20 Aquilae

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20 Aquilae
Observation data
Epoch J2000      Equinox J2000
Constellation Aquila
Right ascension  19h 12m 40.71201s[1]
Declination −07° 56′ 22.2650″[1]
Apparent magnitude (V) 5.362[2]
Spectral type B3 V,[3] B3 IV,[4] or B2/3 II[5]
B−V color index +0.088[2]
Radial velocity (Rv)−23.0±0.7[6] km/s
Proper motion (μ) RA: +14.040[1] mas/yr
Dec.: –6.814[1] mas/yr
Parallax (π)3.5374 ± 0.1720[1] mas
Distance920 ± 40 ly
(280 ± 10 pc)
Absolute magnitude (MV)−2.02[7]
Mass8.6±0.2[8] M
Luminosity (bolometric)7,284[2] L
Temperature18,700[2] K
Rotational velocity (v sin i)133±6[3] km/s
Age27.9±4.1[8] Myr
Other designations
20 Aql, NSV 11808, BD−08° 4887, GC 26461, HD 179406, HIP 94385, HR 7279, SAO 143134[9]
Database references

20 Aquilae, abbreviated 20 Aql, is a irregular variable[10] star in the equatorial constellation of Aquila. 20 Aquilae is its Flamsteed designation. It ranges in magnitude from a peak of 5.33 down to 5.36, which is bright enough for the star to be visible to the named eye.[11] The estimated distance to this star is around 920 light years, based upon an annual parallax shift of 3.5 mas.[1] The star is moving closer to the Earth with a heliocentric radial velocity of −23 km/s.[6]

There has been some disagreement over the stellar classification of this star. Buscombe (1962) listed a class of B3 IV,[4] which suggests a B-type subgiant star that has exhausted the hydrogen at its core and is expanding off the main sequence. Lesh (1968)[12] and Braganca et al. (2012)[3] matched a B-type main sequence star with a class of B3 V. However, Houk and Swift (1999) found a class of B2/3 II,[5] indicating this is an evolved bright giant.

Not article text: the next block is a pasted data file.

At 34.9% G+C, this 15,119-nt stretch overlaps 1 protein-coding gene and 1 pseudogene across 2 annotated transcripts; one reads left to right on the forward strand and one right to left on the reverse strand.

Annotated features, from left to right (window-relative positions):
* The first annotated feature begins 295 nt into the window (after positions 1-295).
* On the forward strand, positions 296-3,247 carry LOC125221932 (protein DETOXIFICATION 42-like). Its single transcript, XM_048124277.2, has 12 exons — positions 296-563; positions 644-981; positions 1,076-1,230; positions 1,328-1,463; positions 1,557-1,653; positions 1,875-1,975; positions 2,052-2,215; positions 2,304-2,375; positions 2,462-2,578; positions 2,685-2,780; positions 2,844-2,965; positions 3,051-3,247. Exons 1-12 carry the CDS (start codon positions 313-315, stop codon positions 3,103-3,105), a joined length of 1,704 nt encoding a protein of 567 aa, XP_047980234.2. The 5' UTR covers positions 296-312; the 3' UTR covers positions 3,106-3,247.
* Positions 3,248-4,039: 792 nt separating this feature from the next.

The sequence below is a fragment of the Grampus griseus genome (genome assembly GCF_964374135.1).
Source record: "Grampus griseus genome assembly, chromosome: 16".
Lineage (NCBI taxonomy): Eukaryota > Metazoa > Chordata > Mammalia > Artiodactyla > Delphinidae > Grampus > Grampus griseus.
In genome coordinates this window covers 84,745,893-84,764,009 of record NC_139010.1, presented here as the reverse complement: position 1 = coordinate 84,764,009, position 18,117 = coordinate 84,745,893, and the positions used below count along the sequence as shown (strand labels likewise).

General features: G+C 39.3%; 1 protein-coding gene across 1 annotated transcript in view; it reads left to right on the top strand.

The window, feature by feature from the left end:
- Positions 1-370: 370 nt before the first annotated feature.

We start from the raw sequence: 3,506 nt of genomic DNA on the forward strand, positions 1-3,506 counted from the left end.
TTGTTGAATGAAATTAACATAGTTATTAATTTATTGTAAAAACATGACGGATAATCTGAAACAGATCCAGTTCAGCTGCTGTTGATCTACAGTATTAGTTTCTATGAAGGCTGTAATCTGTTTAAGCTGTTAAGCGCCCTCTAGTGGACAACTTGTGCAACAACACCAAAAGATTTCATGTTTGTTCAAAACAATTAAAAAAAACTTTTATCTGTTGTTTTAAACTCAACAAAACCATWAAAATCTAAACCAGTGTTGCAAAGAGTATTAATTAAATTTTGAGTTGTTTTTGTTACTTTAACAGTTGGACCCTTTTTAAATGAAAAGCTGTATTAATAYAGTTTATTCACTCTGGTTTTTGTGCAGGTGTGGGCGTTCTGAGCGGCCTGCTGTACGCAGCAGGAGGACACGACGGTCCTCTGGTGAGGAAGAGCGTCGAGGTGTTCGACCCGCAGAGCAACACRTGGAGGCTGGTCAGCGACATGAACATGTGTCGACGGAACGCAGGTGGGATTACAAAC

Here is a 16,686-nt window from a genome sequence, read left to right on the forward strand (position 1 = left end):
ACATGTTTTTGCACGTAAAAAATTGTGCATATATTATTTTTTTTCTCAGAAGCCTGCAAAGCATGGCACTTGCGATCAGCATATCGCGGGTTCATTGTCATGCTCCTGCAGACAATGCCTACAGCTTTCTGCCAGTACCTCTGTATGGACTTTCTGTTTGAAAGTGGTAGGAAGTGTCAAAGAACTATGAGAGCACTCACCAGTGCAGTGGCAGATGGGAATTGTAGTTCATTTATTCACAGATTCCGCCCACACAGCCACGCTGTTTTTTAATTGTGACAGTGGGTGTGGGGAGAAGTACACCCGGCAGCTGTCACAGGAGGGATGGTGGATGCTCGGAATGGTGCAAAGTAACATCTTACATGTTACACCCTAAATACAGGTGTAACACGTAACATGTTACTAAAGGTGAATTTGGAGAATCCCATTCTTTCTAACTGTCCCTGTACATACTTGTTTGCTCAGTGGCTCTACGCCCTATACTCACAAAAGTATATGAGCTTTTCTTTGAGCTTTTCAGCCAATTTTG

The star is about 28[8] million years old with a high rate of spin, showing a projected rotational velocity of 133 km/s,[3] it has 8.6[8] times the mass of the Sun and is radiating 7,284 times the Sun's luminosity from its photosphere at an effective temperature of 18,700 K.[2]


  1. ^ a b c d e f Brown, A. G. A.; et al. (Gaia collaboration) (August 2018). "Gaia Data Release 2: Summary of the contents and survey properties". Astronomy & Astrophysics. 616. A1. arXiv:1804.09365. Bibcode:2018A&A...616A...1G. doi:10.1051/0004-6361/201833051.
  2. ^ a b c d e Hohle, M. M.; et al. (April 2010), "Masses and luminosities of O- and B-type stars and red supergiants", Astronomische Nachrichten, 331 (4): 349, arXiv:1003.2335, Bibcode:2010AN....331..349H, doi:10.1002/asna.200911355.
  3. ^ a b c d Bragança, G. A.; et al. (November 2012), "Projected Rotational Velocities and Stellar Characterization of 350 B Stars in the Nearby Galactic Disk", The Astronomical Journal, 144 (5): 10, arXiv:1208.1674, Bibcode:2012AJ....144..130B, doi:10.1088/0004-6256/144/5/130, 130.
  4. ^ a b Buscombe, W. (1962), "Spectral classification of Southern fundamental stars", Mount Stromlo Observatory Mimeogram, 4, Bibcode:1962MtSOM...4....1B.
  5. ^ a b Houk, N.; Swift, C. (1999), "Michigan catalogue of two-dimensional spectral types for the HD Stars", Michigan Spectral Survey, 5, Bibcode:1999MSS...C05....0H.
  6. ^ a b Gontcharov, G. A. (2006), "Pulkovo Compilation of Radial Velocities for 35 495 Hipparcos stars in a common system", Astronomy Letters, 32 (11): 759–771, arXiv:1606.08053, Bibcode:2006AstL...32..759G, doi:10.1134/S1063773706110065.
  7. ^ Anderson, E.; Francis, Ch. (2012), "XHIP: An extended hipparcos compilation", Astronomy Letters, 38 (5): 331, arXiv:1108.4971, Bibcode:2012AstL...38..331A, doi:10.1134/S1063773712050015.
  8. ^ a b c d Tetzlaff, N.; et al. (January 2011), "A catalogue of young runaway Hipparcos stars within 3 kpc from the Sun", Monthly Notices of the Royal Astronomical Society, 410 (1): 190–200, arXiv:1007.4883, Bibcode:2011MNRAS.410..190T, doi:10.1111/j.1365-2966.2010.17434.x.
  9. ^ "20 Aql". SIMBAD. Centre de données astronomiques de Strasbourg. Retrieved October 29, 2018.
  10. ^ Lefèvre, L.; Marchenko, S. V.; Moffat, A. F. J.; Acker, A. (2009), "A systematic study of variability among OB-stars based on HIPPARCOS photometry", Astronomy and Astrophysics, 507 (2): 1141–1201, Bibcode:2009A&A...507.1141L, doi:10.1051/0004-6361/200912304, ISSN 0004-6361.
  11. ^ Samus, N. N.; et al. (2017), "General Catalogue of Variable Stars", Astronomy Reports, GCVS 5.1, 61 (1): 80–88, Bibcode:2017ARep...61...80S.
  12. ^ Lesh, Janet Rountree (December 1968), "The Kinematics of the Gould Belt: an Expanding Group?", Astrophysical Journal Supplement, 17: 371, Bibcode:1968ApJS...17..371L, doi:10.1086/190179.